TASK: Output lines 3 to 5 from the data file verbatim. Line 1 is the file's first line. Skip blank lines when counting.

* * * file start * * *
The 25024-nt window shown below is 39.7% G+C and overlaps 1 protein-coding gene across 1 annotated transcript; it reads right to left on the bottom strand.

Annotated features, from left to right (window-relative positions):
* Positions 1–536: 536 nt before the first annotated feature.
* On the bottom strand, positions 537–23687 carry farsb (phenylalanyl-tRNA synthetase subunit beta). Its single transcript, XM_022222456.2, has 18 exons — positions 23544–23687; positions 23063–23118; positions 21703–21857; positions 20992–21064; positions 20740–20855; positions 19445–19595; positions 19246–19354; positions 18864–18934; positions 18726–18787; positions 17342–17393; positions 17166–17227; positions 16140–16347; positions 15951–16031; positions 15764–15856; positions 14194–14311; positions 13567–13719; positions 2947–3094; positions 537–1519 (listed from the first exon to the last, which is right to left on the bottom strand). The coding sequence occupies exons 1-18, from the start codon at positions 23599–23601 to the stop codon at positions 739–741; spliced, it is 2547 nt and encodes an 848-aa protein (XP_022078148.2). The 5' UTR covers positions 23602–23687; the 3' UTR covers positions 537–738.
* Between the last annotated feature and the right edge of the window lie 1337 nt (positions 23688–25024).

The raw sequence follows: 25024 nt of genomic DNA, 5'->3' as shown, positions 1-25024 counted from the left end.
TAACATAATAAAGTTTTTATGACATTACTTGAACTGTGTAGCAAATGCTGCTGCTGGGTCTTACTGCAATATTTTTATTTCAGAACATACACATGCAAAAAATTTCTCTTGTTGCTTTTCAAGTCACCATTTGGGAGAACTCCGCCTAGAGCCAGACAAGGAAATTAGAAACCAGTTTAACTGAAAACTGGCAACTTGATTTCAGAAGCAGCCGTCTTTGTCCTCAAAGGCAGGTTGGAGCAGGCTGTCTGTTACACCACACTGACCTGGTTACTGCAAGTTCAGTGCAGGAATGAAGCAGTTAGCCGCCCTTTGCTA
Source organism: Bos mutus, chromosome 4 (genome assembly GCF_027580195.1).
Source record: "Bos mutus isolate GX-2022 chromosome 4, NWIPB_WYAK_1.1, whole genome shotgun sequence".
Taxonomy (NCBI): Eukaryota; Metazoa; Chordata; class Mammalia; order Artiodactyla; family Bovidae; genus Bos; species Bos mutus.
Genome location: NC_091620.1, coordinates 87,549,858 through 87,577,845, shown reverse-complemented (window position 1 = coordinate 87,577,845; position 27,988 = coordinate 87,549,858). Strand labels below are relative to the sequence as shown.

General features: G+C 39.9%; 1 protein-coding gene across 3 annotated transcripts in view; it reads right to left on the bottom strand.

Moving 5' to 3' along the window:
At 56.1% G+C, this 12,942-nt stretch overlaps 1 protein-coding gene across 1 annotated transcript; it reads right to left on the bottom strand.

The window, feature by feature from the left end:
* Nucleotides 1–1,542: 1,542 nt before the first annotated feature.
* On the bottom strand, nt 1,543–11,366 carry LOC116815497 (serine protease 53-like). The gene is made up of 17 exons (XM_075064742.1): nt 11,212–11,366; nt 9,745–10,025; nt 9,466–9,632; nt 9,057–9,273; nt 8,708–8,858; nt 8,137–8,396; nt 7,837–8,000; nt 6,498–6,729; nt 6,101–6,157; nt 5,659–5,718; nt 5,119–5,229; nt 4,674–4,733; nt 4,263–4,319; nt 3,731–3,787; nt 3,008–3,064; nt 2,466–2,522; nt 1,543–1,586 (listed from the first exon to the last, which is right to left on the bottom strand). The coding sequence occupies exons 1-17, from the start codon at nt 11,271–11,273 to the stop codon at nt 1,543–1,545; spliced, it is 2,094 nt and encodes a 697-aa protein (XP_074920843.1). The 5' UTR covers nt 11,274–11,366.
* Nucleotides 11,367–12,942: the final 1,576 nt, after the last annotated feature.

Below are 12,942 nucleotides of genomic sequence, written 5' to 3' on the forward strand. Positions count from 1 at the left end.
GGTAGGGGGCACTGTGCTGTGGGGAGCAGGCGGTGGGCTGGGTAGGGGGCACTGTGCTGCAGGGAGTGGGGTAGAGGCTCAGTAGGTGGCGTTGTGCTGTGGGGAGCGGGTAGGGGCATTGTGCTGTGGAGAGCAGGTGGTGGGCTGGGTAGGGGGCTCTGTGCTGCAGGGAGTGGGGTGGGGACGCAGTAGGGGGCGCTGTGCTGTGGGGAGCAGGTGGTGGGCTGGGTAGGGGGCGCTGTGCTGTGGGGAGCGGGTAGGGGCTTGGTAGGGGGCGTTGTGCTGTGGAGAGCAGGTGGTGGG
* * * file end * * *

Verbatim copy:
* Positions 1–536: 536 nt before the first annotated feature.
* On the bottom strand, positions 537–23687 carry farsb (phenylalanyl-tRNA synthetase subunit beta). Its single transcript, XM_022222456.2, has 18 exons — positions 23544–23687; positions 23063–23118; positions 21703–21857; positions 20992–21064; positions 20740–20855; positions 19445–19595; positions 19246–19354; positions 18864–18934; positions 18726–18787; positions 17342–17393; positions 17166–17227; positions 16140–16347; positions 15951–16031; positions 15764–15856; positions 14194–14311; positions 13567–13719; positions 2947–3094; positions 537–1519 (listed from the first exon to the last, which is right to left on the bottom strand). The coding sequence occupies exons 1-18, from the start codon at positions 23599–23601 to the stop codon at positions 739–741; spliced, it is 2547 nt and encodes an 848-aa protein (XP_022078148.2). The 5' UTR covers positions 23602–23687; the 3' UTR covers positions 537–738.
* Between the last annotated feature and the right edge of the window lie 1337 nt (positions 23688–25024).